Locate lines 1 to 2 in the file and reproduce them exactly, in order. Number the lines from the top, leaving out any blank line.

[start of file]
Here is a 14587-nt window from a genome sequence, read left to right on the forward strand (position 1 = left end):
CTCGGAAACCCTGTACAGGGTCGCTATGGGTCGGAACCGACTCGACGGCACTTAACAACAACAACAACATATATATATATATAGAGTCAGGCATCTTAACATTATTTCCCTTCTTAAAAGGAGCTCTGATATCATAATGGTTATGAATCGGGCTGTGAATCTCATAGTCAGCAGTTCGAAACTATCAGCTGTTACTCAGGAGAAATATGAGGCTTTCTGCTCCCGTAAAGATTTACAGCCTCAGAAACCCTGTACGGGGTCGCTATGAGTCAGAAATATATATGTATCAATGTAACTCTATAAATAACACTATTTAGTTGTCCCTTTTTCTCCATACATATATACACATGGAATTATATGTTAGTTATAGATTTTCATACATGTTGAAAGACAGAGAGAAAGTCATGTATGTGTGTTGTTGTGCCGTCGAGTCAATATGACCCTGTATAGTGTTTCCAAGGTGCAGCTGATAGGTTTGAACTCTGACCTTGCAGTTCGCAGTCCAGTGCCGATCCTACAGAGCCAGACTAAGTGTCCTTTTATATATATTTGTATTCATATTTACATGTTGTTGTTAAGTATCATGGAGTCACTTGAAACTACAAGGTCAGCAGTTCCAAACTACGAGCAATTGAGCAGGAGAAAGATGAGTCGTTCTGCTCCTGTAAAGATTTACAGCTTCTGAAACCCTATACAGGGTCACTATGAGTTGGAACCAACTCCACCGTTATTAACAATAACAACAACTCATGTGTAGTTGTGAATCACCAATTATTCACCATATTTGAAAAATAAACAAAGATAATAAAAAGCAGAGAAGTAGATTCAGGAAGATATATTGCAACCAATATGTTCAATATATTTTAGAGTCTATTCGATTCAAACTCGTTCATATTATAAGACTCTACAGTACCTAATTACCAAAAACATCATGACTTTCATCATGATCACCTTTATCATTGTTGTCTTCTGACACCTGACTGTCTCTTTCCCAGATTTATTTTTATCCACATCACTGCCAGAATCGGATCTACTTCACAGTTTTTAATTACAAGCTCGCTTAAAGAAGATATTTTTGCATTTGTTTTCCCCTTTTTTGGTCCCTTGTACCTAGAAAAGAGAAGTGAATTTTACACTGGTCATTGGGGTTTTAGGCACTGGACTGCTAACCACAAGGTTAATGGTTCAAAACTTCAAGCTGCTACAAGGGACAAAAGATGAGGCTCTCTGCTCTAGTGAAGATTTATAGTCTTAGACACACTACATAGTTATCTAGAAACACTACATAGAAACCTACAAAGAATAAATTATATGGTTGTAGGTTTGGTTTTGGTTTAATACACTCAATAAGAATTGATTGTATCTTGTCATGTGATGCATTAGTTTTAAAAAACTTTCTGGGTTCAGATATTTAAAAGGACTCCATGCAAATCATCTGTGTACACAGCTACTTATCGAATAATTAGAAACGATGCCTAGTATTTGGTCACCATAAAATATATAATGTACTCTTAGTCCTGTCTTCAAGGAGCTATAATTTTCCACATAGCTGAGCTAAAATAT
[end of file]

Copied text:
Here is a 14587-nt window from a genome sequence, read left to right on the forward strand (position 1 = left end):
CTCGGAAACCCTGTACAGGGTCGCTATGGGTCGGAACCGACTCGACGGCACTTAACAACAACAACAACATATATATATATATAGAGTCAGGCATCTTAACATTATTTCCCTTCTTAAAAGGAGCTCTGATATCATAATGGTTATGAATCGGGCTGTGAATCTCATAGTCAGCAGTTCGAAACTATCAGCTGTTACTCAGGAGAAATATGAGGCTTTCTGCTCCCGTAAAGATTTACAGCCTCAGAAACCCTGTACGGGGTCGCTATGAGTCAGAAATATATATGTATCAATGTAACTCTATAAATAACACTATTTAGTTGTCCCTTTTTCTCCATACATATATACACATGGAATTATATGTTAGTTATAGATTTTCATACATGTTGAAAGACAGAGAGAAAGTCATGTATGTGTGTTGTTGTGCCGTCGAGTCAATATGACCCTGTATAGTGTTTCCAAGGTGCAGCTGATAGGTTTGAACTCTGACCTTGCAGTTCGCAGTCCAGTGCCGATCCTACAGAGCCAGACTAAGTGTCCTTTTATATATATTTGTATTCATATTTACATGTTGTTGTTAAGTATCATGGAGTCACTTGAAACTACAAGGTCAGCAGTTCCAAACTACGAGCAATTGAGCAGGAGAAAGATGAGTCGTTCTGCTCCTGTAAAGATTTACAGCTTCTGAAACCCTATACAGGGTCACTATGAGTTGGAACCAACTCCACCGTTATTAACAATAACAACAACTCATGTGTAGTTGTGAATCACCAATTATTCACCATATTTGAAAAATAAACAAAGATAATAAAAAGCAGAGAAGTAGATTCAGGAAGATATATTGCAACCAATATGTTCAATATATTTTAGAGTCTATTCGATTCAAACTCGTTCATATTATAAGACTCTACAGTACCTAATTACCAAAAACATCATGACTTTCATCATGATCACCTTTATCATTGTTGTCTTCTGACACCTGACTGTCTCTTTCCCAGATTTATTTTTATCCACATCACTGCCAGAATCGGATCTACTTCACAGTTTTTAATTACAAGCTCGCTTAAAGAAGATATTTTTGCATTTGTTTTCCCCTTTTTTGGTCCCTTGTACCTAGAAAAGAGAAGTGAATTTTACACTGGTCATTGGGGTTTTAGGCACTGGACTGCTAACCACAAGGTTAATGGTTCAAAACTTCAAGCTGCTACAAGGGACAAAAGATGAGGCTCTCTGCTCTAGTGAAGATTTATAGTCTTAGACACACTACATAGTTATCTAGAAACACTACATAGAAACCTACAAAGAATAAATTATATGGTTGTAGGTTTGGTTTTGGTTTAATACACTCAATAAGAATTGATTGTATCTTGTCATGTGATGCATTAGTTTTAAAAAACTTTCTGGGTTCAGATATTTAAAAGGACTCCATGCAAATCATCTGTGTACACAGCTACTTATCGAATAATTAGAAACGATGCCTAGTATTTGGTCACCATAAAATATATAATGTACTCTTAGTCCTGTCTTCAAGGAGCTATAATTTTCCACATAGCTGAGCTAAAATAT